By The End Of September, Calif. Health Workers Must Get Vaccinated
A MARTINEZ, HOST:
Meanwhile in California, health care workers are now mandated to get vaccinated against COVID-19 by the end of September. They're the first of the nation to do this. There are narrow exceptions for medical or religious reasons, but state health officials say aside from that, there is no alternative anymore. You have to get the shot.
Sammy Caiola at CapRadio in Sacramento reports.
SAMMY CAIOLA, BYLINE: Doctor's offices, nursing homes and hospitals - all workers in these locations need to get vaccinated, including people who don't interact with patients. That means people in food services, facilities management or billing.
Last week, Governor Gavin Newsom said health workers could get their shots or be tested at least once a week. Health officials now say they're taking stronger measures to protect the state's most vulnerable from the highly contagious delta variant.
Mark Ghaly is California's secretary of Health and Human Services.
MARK GHALY: Californians should be confident that their health care providers are taking all steps to protect patients and overall community health. And in the face of surging COVID cases, steps like these are how California preserves one of our most precious gifts - our health care workers who take care of us when we're sick.
CAIOLA: The SEIU Local 2015 union represents California's long-term care workers. They support the mandate, but President April Verrett says it must come with accommodations.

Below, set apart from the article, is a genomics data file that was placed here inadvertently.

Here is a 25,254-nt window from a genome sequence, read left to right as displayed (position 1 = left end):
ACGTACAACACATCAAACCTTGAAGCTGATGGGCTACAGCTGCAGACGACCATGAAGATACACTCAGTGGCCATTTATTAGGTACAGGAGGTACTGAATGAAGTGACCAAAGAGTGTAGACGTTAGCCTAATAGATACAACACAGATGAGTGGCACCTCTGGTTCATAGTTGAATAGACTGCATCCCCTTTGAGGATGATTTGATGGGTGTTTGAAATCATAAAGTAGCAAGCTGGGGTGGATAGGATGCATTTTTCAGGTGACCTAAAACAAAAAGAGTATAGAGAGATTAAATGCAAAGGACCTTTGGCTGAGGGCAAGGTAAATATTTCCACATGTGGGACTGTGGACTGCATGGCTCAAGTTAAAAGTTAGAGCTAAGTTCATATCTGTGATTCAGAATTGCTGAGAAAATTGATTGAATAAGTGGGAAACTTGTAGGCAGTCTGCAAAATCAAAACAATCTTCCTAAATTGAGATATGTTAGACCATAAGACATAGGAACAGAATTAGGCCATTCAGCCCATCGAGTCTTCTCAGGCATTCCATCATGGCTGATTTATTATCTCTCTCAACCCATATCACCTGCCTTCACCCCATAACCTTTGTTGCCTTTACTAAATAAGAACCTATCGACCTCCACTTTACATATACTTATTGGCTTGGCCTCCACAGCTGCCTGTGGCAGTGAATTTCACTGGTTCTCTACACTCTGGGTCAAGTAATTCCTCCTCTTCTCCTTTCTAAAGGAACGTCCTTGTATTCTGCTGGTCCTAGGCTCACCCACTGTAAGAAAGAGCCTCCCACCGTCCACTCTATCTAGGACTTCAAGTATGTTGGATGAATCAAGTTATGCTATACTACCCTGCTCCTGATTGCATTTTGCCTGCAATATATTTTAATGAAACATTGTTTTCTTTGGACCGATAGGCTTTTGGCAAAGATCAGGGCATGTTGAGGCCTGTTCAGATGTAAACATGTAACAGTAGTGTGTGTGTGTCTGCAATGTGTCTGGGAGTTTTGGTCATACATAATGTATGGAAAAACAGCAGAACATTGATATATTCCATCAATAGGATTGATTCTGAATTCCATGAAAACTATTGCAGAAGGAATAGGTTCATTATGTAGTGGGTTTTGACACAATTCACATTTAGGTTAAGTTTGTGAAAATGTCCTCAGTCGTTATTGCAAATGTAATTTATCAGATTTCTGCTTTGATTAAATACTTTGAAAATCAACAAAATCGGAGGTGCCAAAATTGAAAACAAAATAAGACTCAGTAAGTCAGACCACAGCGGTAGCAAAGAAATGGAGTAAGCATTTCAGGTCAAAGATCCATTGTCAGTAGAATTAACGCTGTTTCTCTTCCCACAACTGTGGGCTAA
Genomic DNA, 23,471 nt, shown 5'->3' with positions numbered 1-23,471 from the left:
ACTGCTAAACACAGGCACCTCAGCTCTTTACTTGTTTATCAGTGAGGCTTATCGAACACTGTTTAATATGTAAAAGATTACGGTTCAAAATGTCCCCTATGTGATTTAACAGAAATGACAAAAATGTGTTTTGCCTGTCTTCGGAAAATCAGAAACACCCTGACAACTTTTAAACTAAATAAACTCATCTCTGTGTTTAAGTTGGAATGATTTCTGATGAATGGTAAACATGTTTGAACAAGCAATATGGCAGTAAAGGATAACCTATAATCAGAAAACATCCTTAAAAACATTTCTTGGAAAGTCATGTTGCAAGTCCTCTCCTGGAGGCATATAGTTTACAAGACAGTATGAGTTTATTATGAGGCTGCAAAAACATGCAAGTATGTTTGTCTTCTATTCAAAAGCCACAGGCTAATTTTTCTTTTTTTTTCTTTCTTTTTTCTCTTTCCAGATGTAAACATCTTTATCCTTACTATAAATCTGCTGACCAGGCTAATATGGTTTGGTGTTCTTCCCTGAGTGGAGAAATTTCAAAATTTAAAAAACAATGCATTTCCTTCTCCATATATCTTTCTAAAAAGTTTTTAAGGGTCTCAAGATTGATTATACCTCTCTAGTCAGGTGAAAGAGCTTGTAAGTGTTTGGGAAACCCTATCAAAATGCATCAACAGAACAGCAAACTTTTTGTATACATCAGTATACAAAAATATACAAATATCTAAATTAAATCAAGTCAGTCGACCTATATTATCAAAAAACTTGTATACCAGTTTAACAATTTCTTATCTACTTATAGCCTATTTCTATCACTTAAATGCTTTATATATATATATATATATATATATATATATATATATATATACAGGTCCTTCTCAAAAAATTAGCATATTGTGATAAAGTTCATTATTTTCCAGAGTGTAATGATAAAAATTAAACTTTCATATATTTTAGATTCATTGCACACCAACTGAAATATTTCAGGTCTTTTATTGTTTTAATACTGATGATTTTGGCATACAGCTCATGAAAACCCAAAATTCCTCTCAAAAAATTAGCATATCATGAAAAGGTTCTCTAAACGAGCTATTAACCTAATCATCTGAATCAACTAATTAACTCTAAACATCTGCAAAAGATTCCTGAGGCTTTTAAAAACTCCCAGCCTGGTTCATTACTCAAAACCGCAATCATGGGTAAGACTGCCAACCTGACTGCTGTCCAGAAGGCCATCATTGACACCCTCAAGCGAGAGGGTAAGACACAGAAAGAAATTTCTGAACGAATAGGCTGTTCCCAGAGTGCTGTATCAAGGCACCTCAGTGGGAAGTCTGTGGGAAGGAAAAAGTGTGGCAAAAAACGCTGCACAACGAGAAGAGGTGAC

APRIL VERRETT: We also may have to make sure the vaccine continues to be readily available and accessible. To people who work, you know, lots of double shifts - right? - they should be able to get the vaccine on paid time.
CAIOLA: The state says employees may have options for compensated time off to get vaccinated, including COVID paid sick leave. Industry leaders are concerned that the mandate will push people out of the health field.
DEBORAH PACYNA: Our workforce shortage is critical.
CAIOLA: Deborah Pacyna is with a trade group called the California Association of Health Facilities. They represent nursing homes and centers for people with disabilities and mental illness.
PACYNA: A lot of people may decide they're just going to quit their jobs, and that will then trigger into a problem of access to services at skilled nursing.
CAIOLA: Officials worry that without more drastic measures, the delta variant will continue its rapid spread and risk overtaxing the health care system. Despite the surge in coronavirus cases, new vaccinations have slowed since the spring. Roughly 37% of Californians have not been fully immunized. For NPR News, I'm Sammy Caiola in Sacramento.
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